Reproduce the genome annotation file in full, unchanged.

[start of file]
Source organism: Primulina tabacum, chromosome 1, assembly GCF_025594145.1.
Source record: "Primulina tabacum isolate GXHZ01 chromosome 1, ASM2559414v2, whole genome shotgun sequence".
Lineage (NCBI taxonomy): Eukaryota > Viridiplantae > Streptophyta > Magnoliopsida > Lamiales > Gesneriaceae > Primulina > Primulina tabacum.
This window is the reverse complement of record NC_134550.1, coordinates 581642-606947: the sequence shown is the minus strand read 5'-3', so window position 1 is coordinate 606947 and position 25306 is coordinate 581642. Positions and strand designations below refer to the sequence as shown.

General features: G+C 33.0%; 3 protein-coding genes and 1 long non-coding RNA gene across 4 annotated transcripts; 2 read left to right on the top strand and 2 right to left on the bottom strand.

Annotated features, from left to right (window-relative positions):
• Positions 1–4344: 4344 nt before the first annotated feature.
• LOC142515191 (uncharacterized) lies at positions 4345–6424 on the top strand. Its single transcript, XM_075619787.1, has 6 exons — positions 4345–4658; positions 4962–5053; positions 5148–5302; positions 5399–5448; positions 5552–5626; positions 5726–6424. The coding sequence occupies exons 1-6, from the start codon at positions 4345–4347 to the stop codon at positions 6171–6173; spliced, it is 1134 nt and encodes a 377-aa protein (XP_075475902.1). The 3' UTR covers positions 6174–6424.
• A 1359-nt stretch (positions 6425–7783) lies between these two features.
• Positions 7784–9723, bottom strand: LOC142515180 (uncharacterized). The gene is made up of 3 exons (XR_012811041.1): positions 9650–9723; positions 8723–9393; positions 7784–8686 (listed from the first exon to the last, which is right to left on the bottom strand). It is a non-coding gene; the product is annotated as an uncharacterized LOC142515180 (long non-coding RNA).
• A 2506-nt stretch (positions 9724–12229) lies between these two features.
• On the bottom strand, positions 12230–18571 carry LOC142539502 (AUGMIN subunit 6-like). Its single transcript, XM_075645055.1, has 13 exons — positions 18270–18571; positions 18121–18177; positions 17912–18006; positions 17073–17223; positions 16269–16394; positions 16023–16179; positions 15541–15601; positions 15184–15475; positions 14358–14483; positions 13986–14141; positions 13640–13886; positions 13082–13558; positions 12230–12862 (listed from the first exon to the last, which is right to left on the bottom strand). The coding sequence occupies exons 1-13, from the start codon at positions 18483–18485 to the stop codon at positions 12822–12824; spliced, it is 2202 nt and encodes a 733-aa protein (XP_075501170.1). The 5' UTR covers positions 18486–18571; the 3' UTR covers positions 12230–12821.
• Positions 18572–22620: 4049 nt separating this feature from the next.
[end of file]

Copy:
Source organism: Primulina tabacum, chromosome 1, assembly GCF_025594145.1.
Source record: "Primulina tabacum isolate GXHZ01 chromosome 1, ASM2559414v2, whole genome shotgun sequence".
Lineage (NCBI taxonomy): Eukaryota > Viridiplantae > Streptophyta > Magnoliopsida > Lamiales > Gesneriaceae > Primulina > Primulina tabacum.
This window is the reverse complement of record NC_134550.1, coordinates 581642-606947: the sequence shown is the minus strand read 5'-3', so window position 1 is coordinate 606947 and position 25306 is coordinate 581642. Positions and strand designations below refer to the sequence as shown.

General features: G+C 33.0%; 3 protein-coding genes and 1 long non-coding RNA gene across 4 annotated transcripts; 2 read left to right on the top strand and 2 right to left on the bottom strand.

Annotated features, from left to right (window-relative positions):
• Positions 1–4344: 4344 nt before the first annotated feature.
• LOC142515191 (uncharacterized) lies at positions 4345–6424 on the top strand. Its single transcript, XM_075619787.1, has 6 exons — positions 4345–4658; positions 4962–5053; positions 5148–5302; positions 5399–5448; positions 5552–5626; positions 5726–6424. The coding sequence occupies exons 1-6, from the start codon at positions 4345–4347 to the stop codon at positions 6171–6173; spliced, it is 1134 nt and encodes a 377-aa protein (XP_075475902.1). The 3' UTR covers positions 6174–6424.
• A 1359-nt stretch (positions 6425–7783) lies between these two features.
• Positions 7784–9723, bottom strand: LOC142515180 (uncharacterized). The gene is made up of 3 exons (XR_012811041.1): positions 9650–9723; positions 8723–9393; positions 7784–8686 (listed from the first exon to the last, which is right to left on the bottom strand). It is a non-coding gene; the product is annotated as an uncharacterized LOC142515180 (long non-coding RNA).
• A 2506-nt stretch (positions 9724–12229) lies between these two features.
• On the bottom strand, positions 12230–18571 carry LOC142539502 (AUGMIN subunit 6-like). Its single transcript, XM_075645055.1, has 13 exons — positions 18270–18571; positions 18121–18177; positions 17912–18006; positions 17073–17223; positions 16269–16394; positions 16023–16179; positions 15541–15601; positions 15184–15475; positions 14358–14483; positions 13986–14141; positions 13640–13886; positions 13082–13558; positions 12230–12862 (listed from the first exon to the last, which is right to left on the bottom strand). The coding sequence occupies exons 1-13, from the start codon at positions 18483–18485 to the stop codon at positions 12822–12824; spliced, it is 2202 nt and encodes a 733-aa protein (XP_075501170.1). The 5' UTR covers positions 18486–18571; the 3' UTR covers positions 12230–12821.
• Positions 18572–22620: 4049 nt separating this feature from the next.